CLEAN WATER: Clean water expansion has also been the focus of a few projects supported by international actors, including the AFD and the EU. The AFD has two projects aimed at supporting the development of clean water infrastructure in Port-Gentil and Libreville. The Port-Gentil project comprises a loan of €55m with an implementation period from 2010 to 2016 and has two components, one focused on rain water and the other on wastewater, the latter of which is co-funded by French oil company Total Gabon. “The Port-Gentil wastewater component,” AFD Project Coordinator Antoine Durand told OBG, “is a pilot project, which, if successful, could be applied to other areas of the country.”
As for Libreville, the AFD is currently carrying out a three-pronged programme extending from 2010 to 2013 with a loan of €20m. The programme is designed to support the development of a Water Sanitation Master Plan for Libreville, carry out a construction programme and provide social support to those targeted by the project.
The EU also has an ongoing project, funded by the European Commission under the 10th European Development Fund (2008-13) and the Gabonese government. The €18.7m project focuses on Nzeng Ayong, the neighbourhood with the most inhabitants in the capital and an area often affected by floods during the rainy season.
CHALLENGES AHEAD: Despite the efforts undertaken so far, the government may still face a number of challenges as it works to improve access to drinking water and sanitation. The coordinated development of drinking water production, distribution and storage infrastructure, for example, could prove challenging. While the construction of a third pipeline and a seventh water treatment station are planned to be ready at about the same time, a limited storage capacity in Libreville could raise difficulties.
In April 2013, the capital had eight water reservoirs, with a combined capacity of more than 145,000 cu metres of drinking water yet, according to the AFD, this represented less than a quarter of the capital’s daily drinking water requirements. In light of this shortage, the construction of additional reservoirs is a welcome improvement, although maintenance efforts for the existing storage infrastructure could still be required. According to local media, in April 2013, six of the city’s eight reservoirs were not operational due to obsolete equipment.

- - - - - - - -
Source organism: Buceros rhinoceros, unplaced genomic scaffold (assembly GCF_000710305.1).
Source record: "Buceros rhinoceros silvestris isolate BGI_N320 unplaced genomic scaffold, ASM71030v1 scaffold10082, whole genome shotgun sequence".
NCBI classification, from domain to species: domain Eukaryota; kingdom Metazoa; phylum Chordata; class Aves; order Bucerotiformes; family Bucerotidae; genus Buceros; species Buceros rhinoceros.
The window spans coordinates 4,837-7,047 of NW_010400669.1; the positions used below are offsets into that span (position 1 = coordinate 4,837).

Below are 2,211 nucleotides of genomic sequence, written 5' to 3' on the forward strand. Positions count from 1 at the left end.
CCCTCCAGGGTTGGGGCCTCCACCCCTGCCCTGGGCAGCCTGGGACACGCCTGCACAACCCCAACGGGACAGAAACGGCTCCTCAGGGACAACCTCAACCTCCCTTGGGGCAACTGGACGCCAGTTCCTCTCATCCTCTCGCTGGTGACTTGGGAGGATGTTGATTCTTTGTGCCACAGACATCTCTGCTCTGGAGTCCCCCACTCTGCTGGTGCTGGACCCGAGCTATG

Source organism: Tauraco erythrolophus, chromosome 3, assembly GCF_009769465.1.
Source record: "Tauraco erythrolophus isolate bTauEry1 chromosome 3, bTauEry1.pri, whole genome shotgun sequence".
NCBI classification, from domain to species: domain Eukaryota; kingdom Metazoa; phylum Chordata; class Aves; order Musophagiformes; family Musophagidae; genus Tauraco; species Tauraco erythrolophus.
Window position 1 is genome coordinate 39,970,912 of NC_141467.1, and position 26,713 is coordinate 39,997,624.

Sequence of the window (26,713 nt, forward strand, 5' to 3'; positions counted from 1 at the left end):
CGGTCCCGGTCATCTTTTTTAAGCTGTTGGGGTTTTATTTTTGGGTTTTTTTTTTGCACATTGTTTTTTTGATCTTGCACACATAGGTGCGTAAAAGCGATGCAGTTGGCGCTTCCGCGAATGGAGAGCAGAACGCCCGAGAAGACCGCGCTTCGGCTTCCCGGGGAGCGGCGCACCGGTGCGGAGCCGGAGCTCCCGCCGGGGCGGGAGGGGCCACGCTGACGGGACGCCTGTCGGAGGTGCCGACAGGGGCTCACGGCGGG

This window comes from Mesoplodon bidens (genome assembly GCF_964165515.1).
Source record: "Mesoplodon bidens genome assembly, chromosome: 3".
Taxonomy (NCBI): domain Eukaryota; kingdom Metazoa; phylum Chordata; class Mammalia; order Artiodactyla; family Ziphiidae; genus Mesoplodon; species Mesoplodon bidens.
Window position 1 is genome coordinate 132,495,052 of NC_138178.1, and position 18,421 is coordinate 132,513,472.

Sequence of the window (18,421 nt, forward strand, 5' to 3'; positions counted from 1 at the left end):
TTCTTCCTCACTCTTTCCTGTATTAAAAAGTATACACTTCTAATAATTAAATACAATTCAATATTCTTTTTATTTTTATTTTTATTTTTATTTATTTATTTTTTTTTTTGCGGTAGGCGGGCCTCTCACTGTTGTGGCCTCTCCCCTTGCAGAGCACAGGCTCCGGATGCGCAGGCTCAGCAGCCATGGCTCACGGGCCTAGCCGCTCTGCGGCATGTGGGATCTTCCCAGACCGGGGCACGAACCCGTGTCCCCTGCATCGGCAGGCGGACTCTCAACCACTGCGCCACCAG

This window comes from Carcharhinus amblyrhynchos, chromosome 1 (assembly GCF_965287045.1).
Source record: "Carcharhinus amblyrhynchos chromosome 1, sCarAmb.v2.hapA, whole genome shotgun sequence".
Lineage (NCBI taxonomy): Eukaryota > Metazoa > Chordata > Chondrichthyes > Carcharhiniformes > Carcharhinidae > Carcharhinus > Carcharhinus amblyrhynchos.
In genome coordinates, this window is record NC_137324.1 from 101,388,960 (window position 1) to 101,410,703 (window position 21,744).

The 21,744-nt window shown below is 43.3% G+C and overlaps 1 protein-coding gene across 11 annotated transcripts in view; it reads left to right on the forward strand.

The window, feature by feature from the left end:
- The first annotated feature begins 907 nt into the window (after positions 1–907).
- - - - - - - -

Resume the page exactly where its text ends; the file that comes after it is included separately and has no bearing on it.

Another challenge that may emerge in the medium to long term is the limited number of water sources available close to Ntoum. According to Alain Herth, director-general of the Regulatory Agency for the Drinking Water and Electricity Sectors, “If a new water source is not added, we may end up treating the same amount of water, raising an issue of drinking water distribution in the medium to long term, especially as demand for drinking water continues to grow.” To address this challenge, Erwan Rouxel, SEEG concession contract director, told OBG, “A project to bring water from Kango in the medium to long run, namely by 2015 or 2020, is currently being studied as part of a government initiative.”
Notwithstanding these difficulties, an ongoing government impetus to expand drinking and clean water access is likely to continue offering opportunities for investors, as illustrated by SOGEA and Acciona’s current involvement in major water infrastructure projects. New opportunities are likely to emerge, given the existing drinking and clean water needs, especially in major urban centres where most of the population resides.
In the instance of Libreville, for example, growing demand for water may force the city to find a new water source in the medium to long term. This could entail further public and private investment to help develop new water production and distribution infrastructure. In the meantime, the ongoing maintenance of the existing water infrastructure could also attract investment, including foreign financial and technical support. Going forward, the government will most likely continue relying on a mix of its own funding, international lending and foreign expertise to overcome the sector’s various challenges.